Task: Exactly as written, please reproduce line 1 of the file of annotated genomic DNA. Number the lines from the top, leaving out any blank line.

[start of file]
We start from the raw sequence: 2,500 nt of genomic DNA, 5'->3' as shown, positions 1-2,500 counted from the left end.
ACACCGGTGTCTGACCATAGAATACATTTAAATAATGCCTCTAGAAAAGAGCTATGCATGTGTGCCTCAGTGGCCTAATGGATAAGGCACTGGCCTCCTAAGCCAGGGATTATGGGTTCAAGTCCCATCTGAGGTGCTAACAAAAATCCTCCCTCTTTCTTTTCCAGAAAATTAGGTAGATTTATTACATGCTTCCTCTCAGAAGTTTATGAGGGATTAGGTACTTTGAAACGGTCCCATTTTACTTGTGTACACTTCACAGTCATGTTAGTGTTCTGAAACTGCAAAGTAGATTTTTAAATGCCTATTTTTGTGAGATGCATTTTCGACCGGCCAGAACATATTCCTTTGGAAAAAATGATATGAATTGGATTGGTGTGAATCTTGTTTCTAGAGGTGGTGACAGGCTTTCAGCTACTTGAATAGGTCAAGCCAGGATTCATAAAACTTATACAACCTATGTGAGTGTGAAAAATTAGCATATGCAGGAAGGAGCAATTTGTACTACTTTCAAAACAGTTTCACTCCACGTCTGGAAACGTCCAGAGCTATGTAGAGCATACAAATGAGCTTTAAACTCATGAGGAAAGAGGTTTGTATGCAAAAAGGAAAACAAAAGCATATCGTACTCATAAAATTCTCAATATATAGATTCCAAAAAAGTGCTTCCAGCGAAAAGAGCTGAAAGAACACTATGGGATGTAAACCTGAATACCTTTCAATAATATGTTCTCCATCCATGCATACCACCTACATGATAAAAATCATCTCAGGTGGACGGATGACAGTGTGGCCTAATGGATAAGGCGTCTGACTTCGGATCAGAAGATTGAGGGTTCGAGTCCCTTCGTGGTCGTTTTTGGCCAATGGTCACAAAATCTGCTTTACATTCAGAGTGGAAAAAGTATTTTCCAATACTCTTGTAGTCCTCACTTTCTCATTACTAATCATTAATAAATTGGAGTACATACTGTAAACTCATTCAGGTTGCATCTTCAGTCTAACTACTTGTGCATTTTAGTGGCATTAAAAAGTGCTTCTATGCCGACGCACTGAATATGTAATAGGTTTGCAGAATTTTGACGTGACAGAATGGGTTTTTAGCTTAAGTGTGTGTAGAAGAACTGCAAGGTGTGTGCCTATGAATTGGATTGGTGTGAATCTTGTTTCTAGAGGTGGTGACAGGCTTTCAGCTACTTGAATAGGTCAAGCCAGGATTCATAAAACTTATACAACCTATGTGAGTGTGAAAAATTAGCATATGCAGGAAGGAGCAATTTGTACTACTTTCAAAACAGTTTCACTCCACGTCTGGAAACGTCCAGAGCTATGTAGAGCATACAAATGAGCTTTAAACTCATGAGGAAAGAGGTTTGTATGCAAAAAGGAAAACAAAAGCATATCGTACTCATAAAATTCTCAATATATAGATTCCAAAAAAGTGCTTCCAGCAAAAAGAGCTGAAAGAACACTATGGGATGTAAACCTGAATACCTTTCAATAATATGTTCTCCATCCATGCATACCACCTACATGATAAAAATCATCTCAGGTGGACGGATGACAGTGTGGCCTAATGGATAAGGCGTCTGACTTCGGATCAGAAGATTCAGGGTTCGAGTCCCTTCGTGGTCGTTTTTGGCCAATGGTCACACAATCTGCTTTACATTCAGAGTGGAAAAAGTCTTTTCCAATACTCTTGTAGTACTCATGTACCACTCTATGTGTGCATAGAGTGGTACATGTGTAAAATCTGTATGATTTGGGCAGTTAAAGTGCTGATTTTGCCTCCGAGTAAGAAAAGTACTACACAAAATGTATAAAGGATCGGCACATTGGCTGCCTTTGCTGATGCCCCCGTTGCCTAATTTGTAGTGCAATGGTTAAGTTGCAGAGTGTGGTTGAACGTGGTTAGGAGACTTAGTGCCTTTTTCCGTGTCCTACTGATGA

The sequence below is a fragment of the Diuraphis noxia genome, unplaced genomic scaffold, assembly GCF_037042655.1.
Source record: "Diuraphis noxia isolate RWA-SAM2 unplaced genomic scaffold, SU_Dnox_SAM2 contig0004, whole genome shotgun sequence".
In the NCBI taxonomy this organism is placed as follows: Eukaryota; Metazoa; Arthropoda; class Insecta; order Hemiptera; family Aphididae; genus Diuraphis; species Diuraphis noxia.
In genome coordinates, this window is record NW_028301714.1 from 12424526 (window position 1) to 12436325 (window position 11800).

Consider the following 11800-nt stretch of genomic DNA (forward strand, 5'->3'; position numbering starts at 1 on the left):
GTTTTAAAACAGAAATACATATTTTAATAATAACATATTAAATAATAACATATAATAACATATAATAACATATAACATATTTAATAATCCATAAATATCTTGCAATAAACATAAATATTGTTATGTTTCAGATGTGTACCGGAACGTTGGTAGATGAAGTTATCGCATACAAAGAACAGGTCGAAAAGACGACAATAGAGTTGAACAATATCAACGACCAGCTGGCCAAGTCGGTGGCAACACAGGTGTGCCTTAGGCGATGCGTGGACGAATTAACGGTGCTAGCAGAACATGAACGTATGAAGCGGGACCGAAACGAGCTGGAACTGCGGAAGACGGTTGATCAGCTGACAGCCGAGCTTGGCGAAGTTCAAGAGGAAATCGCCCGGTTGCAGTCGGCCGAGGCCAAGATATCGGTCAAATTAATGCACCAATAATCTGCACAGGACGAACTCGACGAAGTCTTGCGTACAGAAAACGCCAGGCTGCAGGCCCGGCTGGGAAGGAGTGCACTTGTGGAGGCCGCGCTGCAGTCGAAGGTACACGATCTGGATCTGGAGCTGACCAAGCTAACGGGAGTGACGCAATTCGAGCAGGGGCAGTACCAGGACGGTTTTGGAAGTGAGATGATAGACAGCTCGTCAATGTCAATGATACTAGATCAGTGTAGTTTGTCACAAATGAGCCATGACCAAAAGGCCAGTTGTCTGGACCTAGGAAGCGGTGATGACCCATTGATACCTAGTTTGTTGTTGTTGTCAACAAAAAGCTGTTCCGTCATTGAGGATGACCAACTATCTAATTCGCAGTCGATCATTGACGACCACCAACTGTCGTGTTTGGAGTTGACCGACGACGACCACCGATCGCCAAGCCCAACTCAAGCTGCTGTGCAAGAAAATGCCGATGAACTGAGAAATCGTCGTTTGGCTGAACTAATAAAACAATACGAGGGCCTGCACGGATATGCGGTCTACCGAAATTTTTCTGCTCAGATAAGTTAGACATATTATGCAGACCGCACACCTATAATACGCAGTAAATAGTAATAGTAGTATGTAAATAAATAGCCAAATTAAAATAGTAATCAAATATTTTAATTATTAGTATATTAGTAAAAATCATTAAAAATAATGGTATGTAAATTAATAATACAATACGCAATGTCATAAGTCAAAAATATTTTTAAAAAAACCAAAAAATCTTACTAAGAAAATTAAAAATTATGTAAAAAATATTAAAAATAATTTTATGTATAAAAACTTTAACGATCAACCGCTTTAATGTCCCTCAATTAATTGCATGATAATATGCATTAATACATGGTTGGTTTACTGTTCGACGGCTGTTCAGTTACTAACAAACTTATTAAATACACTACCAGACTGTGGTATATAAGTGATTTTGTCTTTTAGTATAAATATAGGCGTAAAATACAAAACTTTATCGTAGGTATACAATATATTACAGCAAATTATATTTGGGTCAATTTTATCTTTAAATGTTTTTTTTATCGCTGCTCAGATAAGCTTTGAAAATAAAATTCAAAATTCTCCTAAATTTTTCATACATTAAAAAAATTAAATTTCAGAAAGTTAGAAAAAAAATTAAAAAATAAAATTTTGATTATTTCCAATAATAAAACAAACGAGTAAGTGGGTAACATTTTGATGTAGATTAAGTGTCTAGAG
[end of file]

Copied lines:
We start from the raw sequence: 2,500 nt of genomic DNA, 5'->3' as shown, positions 1-2,500 counted from the left end.